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Conflict Continues Over Displays of Political and Social Activism in the Workplace
Aug 21, 2020

Conflict Continues Over Displays of Political and Social Activism in the Workplace

Topics: Legal Information, Personnel Policies and Procedures

There have been some highly publicized stories lately of employers taking different approaches to managing employee dress codes, specifically dealing with employees wearing Black Lives Matter (“BLM”) apparel and other forms of political and social justice expression.  It was reported that one employer expressly communicated to employees that they are permitted to wear BLM apparel, but that they may not wear All Lives Matter or Blue Lives Matter apparel, nor may they wear MAGA apparel.  The employer also stated that no political apparel was permitted, but only expressly called out MAGA apparel (not Joe Biden apparel).  Heated reactions followed. 

Employers considering similar policies should be aware of legal implications.  In California, Labor Code sections 1101-1102 prohibit employers from taking action that tends to control or direct the political affiliations of employees.  Not everyone agrees whether the BLM movement is political or not, but to the extent that it is, employers may be violating the law if they express support for BLM dress, but not, for example, Blue Lives Matter dress.  Whether you label BLM a political organization or a social justice organization, employers should not be telling employees they can support one cause, but not other similar causes.  Additionally, with respect to the upcoming election, prohibiting only some forms of political expression (e.g. MAGA) while allowing others certainly poses risk of a lawsuit. 

Some employers have policies prohibiting all such forms of “political” expression in the workplace, including BLM, MAGA, and any other politically-charged slogans.  Are these policies lawful?  Likely so.  Employers have a legitimate interest in avoiding disruption and discord in the workplace.  A neutral policy prohibiting politically-charged apparel serves that interest.  The key here is that the policy must be neutral—both as written and as applied/enforced.  (Otherwise, you run the risk of potential claims of discrimination.)  Remember, contrary to popular belief, the First Amendment does not give employees a free speech right to wear whatever form of expression they like in a private workplace.  The First Amendment does not apply to private employers.  It is true that the National Labor Relations Act (“NLRA”) protects employee rights to engage in concerted activity for mutual aid and protection.  However, this generally applies to workplace issues (e.g. protesting workplace discrimination), not general societal issues without a nexus to the employee’s workplace.  Additionally, the NLRA contains a “special circumstances” exception that can support a prohibition on employee displays of certain insignias that may exacerbate employee discord and/or interfere with the business’ public image.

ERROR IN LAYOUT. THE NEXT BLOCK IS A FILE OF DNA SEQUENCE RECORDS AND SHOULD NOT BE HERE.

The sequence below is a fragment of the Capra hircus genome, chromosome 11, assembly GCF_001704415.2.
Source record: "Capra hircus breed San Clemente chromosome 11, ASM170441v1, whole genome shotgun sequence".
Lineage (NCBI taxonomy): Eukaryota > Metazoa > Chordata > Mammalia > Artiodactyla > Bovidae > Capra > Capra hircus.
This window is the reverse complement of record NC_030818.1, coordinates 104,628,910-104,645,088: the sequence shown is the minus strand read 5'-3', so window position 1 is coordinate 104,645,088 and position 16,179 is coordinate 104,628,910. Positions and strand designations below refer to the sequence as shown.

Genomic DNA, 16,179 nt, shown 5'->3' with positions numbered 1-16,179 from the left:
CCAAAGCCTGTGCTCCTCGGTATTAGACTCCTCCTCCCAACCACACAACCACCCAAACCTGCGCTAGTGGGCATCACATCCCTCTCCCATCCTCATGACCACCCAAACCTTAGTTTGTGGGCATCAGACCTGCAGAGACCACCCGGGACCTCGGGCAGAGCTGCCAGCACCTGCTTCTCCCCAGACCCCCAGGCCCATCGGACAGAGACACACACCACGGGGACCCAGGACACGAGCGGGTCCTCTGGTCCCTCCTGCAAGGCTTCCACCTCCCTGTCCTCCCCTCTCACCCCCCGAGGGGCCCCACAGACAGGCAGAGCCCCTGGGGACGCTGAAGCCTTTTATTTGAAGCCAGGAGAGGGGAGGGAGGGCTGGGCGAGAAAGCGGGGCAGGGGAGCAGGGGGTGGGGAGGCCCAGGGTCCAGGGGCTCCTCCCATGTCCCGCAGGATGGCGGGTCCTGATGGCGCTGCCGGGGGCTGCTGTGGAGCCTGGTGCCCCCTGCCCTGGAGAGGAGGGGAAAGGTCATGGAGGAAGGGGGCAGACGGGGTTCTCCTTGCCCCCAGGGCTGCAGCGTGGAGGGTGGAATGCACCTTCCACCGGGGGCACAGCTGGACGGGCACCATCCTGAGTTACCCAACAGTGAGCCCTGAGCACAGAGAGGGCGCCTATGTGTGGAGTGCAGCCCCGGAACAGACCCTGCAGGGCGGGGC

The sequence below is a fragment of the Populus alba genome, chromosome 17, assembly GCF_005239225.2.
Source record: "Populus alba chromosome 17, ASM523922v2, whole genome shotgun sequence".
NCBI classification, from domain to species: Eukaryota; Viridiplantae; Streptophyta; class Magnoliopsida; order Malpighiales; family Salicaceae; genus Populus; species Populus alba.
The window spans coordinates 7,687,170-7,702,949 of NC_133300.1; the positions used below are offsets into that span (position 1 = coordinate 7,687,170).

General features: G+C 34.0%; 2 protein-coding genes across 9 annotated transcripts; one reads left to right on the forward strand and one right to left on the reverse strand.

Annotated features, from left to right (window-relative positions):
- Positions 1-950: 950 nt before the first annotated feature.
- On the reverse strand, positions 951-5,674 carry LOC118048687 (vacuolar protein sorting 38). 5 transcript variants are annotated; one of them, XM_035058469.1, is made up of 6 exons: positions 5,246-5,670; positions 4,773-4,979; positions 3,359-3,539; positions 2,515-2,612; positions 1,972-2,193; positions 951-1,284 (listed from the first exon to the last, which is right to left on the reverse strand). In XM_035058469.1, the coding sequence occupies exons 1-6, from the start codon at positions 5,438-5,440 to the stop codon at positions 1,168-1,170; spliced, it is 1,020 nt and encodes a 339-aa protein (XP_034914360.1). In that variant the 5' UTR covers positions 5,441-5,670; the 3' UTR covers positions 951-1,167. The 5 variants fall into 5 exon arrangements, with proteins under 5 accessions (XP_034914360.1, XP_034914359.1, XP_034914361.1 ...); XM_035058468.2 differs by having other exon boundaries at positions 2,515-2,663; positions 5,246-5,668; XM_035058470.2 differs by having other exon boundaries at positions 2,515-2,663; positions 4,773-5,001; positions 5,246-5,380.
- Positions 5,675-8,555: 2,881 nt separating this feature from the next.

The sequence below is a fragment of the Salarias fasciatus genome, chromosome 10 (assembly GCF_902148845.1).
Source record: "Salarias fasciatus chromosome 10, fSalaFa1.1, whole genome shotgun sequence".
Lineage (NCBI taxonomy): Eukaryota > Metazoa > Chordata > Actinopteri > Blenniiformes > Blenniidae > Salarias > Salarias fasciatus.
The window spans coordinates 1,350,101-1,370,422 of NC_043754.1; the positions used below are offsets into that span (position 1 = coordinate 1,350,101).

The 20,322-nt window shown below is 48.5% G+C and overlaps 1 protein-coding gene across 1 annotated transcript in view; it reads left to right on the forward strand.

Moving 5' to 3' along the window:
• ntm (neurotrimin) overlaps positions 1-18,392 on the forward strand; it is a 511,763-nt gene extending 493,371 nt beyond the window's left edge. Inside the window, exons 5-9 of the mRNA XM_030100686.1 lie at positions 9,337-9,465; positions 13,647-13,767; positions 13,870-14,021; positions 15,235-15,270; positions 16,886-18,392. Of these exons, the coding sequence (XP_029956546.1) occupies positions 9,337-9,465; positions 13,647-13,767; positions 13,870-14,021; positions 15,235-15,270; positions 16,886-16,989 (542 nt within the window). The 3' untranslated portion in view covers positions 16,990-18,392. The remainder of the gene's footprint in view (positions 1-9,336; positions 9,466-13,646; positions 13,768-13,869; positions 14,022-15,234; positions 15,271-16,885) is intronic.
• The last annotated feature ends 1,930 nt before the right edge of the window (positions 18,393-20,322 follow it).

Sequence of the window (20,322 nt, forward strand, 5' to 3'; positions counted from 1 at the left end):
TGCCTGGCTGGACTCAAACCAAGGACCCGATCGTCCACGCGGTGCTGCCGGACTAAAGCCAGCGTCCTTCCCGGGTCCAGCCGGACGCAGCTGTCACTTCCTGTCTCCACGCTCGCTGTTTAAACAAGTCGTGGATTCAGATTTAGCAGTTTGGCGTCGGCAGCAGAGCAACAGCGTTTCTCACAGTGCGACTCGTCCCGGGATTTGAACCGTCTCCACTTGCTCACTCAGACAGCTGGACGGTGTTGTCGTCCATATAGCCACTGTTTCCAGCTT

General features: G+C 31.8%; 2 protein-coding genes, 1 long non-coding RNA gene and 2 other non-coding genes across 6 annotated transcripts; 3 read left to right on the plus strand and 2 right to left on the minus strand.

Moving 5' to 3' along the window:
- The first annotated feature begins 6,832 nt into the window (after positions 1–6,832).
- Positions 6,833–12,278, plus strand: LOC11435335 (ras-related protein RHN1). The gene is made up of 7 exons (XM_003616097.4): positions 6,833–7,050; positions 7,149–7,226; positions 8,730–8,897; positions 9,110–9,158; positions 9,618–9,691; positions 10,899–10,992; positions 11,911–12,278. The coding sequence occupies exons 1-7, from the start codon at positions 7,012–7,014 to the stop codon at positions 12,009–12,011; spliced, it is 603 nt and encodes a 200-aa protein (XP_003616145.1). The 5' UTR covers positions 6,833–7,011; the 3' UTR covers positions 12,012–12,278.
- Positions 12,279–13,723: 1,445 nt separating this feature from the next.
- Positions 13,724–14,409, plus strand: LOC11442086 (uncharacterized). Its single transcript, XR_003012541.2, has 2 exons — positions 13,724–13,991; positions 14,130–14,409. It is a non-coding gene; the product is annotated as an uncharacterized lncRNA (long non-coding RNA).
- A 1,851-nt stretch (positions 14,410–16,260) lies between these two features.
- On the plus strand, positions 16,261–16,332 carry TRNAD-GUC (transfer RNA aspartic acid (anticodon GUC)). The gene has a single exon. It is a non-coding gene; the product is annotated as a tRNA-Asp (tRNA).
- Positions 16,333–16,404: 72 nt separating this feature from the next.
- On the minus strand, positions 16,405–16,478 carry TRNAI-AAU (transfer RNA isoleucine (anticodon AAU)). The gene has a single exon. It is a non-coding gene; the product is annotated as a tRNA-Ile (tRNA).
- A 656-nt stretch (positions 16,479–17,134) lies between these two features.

Of course, many employers have been thrust into the public spotlight over their policies and some have faced immense social pressure to change their policies, even if they are lawful.  This is a separate, and perhaps equally important, business consideration, particularly for businesses that serve the public and whose bottom line may be affected by negative press.  However, any business should carefully consider the legal risk when weighing the options on managing this issue.

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For over 25 years, CDF has distinguished itself as one of the top employment, labor and immigration firms in California, representing employers in single-plaintiff and class action lawsuits and advising employers on related legal compliance and risk avoidance. We cover the state, with five locations from Sacramento to San Diego.

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About the Editor

Robin Largent has a regular presence in California state and federal courts and has been lead defense counsel and appellate counsel for large and small California employers in litigation (and arbitration) ranging from individual discrimination and harassment claims to complex wage and hour representative and class actions. She also leads the firm’s appellate practice, having substantial experience and success handling appeals, writ petitions, and amicus briefs in both state and federal court on issues such as class certification (particularly in the wage and hour arena), manageability and due process concerns associated with class action trials, exempt/non-exempt misclassification issues, meal and rest break compliance, trade secret/unfair competition matters, and the scope of federal court jurisdiction under the Class Action Fairness Act.
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